The jets of flame are pretty cool to watch, and seem to dance as if they are alive. The color of the flame changes a bit from beginning to end. In the beginning the flame appears somewhat colorful, but as the batch nears completion, it looses it’s color, and becomes a dull yellow/orange.
When the burn was complete, and the barrel had cooled, I opened up the top to have a look. Above is the end result of my three hours of work, one batch of Bio-Char. The devils advocate may be asking why I would burn so much wood and release so much carbon to sequester this small amount of Greenhouse Gases ? The simple answer is that the carbon would be released no matter what… If the wood was left to rot, it would release the carbon any way. The only way to take this carbon out of the cycle is to bury it as Bio-Char. The real payoff will come for the next thousand years; you see this carbon will keep the soil fertile and alive for centuries to come. How do I know this ? Bi0-Char or “Terra Preta” was produced over 1500 years ago in South America, with the soil still bearing a dark color, and very good crop yields.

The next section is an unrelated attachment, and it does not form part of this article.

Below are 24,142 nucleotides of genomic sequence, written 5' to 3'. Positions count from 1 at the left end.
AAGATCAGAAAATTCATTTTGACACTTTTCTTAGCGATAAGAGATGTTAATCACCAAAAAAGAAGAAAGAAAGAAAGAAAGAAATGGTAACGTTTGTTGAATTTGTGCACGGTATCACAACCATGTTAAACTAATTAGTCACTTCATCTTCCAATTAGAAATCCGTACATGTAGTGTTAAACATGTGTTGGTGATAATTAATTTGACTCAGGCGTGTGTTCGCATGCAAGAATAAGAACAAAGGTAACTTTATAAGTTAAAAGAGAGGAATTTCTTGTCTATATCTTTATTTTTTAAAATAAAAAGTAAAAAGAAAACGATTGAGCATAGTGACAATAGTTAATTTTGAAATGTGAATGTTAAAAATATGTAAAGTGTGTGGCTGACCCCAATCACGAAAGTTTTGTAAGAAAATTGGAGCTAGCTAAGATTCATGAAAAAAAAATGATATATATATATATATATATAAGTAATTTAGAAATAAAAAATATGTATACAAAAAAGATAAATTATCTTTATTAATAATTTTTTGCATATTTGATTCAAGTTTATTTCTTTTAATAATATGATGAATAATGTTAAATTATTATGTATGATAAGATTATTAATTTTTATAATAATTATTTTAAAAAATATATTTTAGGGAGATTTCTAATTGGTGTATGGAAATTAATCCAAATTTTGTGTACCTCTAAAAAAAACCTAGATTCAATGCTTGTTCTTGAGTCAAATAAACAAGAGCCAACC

So if your reading this post several hundred years from now, and you’ve got that field I used to call a garden, your welcome….
Kids: Don’t try this at home ! If the gases do not properly escape during heating, you will be in trouble.
Somewhere during my life, I either learned this lesson myself, or picked it up from others: “The longer ahead you plan, the greater the reward”. I decided this weekend to plan ahead for the days when snow will fall, when everything pertaining to the outdoors will become more difficult. I’m starting early this year by re-digging the pit where my Bio-Char barrel resides, and gathering some sticks and other burnable materials. This Bio-Char cooker is a big part of my commitment to lower my Carbon Footprint.